7. Constantly Re-evaluate Your Worth
Knowing when to pivot is critical, do it too soon and you may miss an opportunity, do it too late, and you’ve wasted resources. You need someone in your business constantly monitoring the business to determine if the time you are spending on any one thing is going to pay off. I’d like to stress again how important it is to get a feature finished and polished before moving on. Because you’re a small team and your time is limited (especially if you have a day job like we did), you can’t afford to have half-baked features out in the wild. It may seem important to be able to claim that feature, but if it’s half-baked, it’s probably not worth anything to anyone anyways.
8. Being a Good Developer Doesn’t Make you a Good Businessman
Focus on your strengths, if you are a developer, be a developer and be the best one you can be. Beyond that, let someone else manage your weak areas. Although this can be difficult when you have no money to pay for someone to manage the business. But this goes back to number 7, you need to have someone working on the business, and not in the business. Do whatever you have to to find this person. Try to get them to work on equity or commission, or find another business partner who cares as much about your goal as you do. We as developers are used to problem solving, and starting a business is just another problem that we think we can solve. But if and when I take the plunge again, you better believe that I will be finding someone to manage the business.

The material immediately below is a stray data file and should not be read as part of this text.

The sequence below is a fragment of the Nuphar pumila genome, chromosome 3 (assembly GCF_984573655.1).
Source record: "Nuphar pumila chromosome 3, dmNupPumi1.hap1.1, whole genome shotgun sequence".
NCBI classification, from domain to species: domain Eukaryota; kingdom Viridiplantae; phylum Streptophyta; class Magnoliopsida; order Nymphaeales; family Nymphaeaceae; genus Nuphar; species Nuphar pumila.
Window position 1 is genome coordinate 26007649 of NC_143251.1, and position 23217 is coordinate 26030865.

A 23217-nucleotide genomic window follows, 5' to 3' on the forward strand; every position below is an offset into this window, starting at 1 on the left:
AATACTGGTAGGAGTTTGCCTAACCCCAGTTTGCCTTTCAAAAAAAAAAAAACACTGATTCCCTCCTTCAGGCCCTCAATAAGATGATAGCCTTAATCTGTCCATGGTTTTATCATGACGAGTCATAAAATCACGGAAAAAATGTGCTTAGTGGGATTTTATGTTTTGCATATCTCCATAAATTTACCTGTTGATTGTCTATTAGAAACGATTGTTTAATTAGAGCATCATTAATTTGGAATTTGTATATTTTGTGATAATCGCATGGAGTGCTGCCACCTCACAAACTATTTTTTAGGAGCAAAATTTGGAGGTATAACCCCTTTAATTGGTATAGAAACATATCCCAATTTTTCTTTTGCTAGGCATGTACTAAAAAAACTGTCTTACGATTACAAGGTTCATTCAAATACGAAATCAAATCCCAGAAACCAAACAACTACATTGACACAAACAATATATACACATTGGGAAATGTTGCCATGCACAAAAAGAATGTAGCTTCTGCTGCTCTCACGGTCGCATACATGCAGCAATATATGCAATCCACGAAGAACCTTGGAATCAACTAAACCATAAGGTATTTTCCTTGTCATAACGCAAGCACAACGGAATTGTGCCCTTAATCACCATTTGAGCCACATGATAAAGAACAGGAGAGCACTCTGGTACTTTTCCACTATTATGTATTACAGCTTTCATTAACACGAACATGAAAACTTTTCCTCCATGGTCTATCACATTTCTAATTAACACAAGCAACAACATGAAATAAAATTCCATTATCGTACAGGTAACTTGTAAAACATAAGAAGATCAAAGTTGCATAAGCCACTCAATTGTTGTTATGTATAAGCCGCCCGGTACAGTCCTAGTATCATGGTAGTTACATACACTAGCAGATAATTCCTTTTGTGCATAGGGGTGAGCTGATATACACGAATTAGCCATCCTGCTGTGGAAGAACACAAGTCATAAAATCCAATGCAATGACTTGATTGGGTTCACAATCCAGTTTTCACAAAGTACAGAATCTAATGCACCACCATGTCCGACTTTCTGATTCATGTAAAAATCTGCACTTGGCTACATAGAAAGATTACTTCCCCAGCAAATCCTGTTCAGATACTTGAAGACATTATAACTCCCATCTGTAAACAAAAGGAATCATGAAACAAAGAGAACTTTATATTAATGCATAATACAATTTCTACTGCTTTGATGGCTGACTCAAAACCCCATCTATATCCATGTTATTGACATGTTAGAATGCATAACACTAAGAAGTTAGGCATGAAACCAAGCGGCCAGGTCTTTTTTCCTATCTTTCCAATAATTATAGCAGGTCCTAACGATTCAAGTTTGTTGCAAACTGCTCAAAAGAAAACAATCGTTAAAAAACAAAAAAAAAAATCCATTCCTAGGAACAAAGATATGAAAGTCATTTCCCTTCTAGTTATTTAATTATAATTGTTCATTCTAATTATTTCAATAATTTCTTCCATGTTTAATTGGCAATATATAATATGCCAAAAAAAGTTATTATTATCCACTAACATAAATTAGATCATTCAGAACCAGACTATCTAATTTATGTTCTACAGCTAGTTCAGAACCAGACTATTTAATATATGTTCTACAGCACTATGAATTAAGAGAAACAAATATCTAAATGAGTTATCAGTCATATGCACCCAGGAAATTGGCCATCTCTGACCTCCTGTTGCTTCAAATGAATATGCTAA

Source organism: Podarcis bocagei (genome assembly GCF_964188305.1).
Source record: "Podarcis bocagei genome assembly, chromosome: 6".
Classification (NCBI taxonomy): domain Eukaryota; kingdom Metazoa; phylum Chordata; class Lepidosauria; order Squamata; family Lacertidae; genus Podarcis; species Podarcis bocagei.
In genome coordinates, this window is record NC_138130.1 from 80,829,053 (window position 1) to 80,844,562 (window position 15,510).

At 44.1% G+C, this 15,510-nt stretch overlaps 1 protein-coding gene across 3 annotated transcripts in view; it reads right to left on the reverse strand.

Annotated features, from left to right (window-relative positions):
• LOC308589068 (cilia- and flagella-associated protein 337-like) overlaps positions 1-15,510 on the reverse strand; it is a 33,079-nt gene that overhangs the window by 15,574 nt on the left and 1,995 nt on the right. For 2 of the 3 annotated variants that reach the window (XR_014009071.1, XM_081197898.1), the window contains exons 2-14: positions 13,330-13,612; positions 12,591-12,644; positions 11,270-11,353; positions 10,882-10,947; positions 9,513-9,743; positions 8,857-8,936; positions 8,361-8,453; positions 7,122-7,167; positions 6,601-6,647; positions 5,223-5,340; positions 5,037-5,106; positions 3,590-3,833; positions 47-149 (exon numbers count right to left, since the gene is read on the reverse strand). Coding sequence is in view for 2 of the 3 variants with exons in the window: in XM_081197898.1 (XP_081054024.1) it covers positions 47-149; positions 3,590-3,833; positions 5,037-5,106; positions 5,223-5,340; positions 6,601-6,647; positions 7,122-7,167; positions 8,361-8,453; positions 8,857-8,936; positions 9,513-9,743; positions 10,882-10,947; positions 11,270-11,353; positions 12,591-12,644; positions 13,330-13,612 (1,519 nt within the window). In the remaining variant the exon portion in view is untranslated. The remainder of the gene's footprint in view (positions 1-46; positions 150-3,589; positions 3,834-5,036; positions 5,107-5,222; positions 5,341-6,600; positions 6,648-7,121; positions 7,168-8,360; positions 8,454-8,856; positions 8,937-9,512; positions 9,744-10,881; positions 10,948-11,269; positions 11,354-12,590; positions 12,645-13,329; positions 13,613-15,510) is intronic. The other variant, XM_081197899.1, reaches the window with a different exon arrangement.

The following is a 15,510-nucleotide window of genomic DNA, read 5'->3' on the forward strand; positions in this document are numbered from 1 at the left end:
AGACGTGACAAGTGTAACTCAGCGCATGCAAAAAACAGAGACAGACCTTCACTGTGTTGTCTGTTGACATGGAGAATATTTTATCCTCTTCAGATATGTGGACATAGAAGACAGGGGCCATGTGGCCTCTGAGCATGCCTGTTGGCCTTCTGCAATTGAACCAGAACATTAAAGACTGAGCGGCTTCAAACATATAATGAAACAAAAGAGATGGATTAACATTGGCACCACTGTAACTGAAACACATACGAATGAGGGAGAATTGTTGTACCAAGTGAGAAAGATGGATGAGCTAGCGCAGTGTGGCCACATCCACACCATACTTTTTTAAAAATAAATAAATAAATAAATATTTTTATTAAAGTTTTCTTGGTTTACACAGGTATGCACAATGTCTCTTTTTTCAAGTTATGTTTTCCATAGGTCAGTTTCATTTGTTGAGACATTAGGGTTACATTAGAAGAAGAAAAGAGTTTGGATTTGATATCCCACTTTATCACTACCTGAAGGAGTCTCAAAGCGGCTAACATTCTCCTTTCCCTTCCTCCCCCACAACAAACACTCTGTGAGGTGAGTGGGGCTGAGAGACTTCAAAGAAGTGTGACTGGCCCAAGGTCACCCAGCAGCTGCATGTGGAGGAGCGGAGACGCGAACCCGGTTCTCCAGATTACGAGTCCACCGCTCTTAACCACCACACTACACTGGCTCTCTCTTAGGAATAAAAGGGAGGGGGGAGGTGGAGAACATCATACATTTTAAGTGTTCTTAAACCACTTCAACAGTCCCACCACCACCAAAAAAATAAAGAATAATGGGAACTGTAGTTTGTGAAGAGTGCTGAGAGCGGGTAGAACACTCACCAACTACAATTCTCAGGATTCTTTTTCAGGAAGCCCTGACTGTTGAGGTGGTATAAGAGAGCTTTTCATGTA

9. Local Trade-Shows are a Good Way to Get Noticed
If you are developing an Internet company, you may think that having a booth at a local trade-show to be pointless, but you’d be wrong. Local investors, and other business people are there to network, and even though you’re an Internet company, your growth starts locally. Mainly because the support you need is going to come from people who are in your area. Use those people, remember their names, call them up from time to time, do favors for other businesses, and you’ll find that acquiring the resources and help of another local company to be much easier. Plus it allows you to show off your product and to get more information about how a first-time user experiences your product.
10. Know When to Quit
I’m not saying to give up at the first sign of trouble, as we went through many periods of ups and downs. But knowing when you can no longer possibly compete is important. When you’re an entrepreneur, settling for anything less than having your own business just isn’t in the cards. So the longer you work on problem that others have solved better than you, the more time you’re wasting that could be spent on your next venture.
Surround yourself with positive people, focus on making the product great, and solve the problem first. Let the money figure itself out. Be better than everyone else at solving that problem and make it very clear why your product is better than the rest. I could write 50 more sections about what I’ve learned, but I hope I picked a broad sampling of the complete education I received that may help prevent someone from learning the hard way as I did.
You only fail when you quit trying
What’s next for me: Subroute.io – Online C# IDE for Webhooks and Microservices. You can expect a more complete article on this new venture, but in summary, we are taking some of the coolest tech we built for ODataHQ and polishing it to the best of our ability, and then making it free for everyone to use.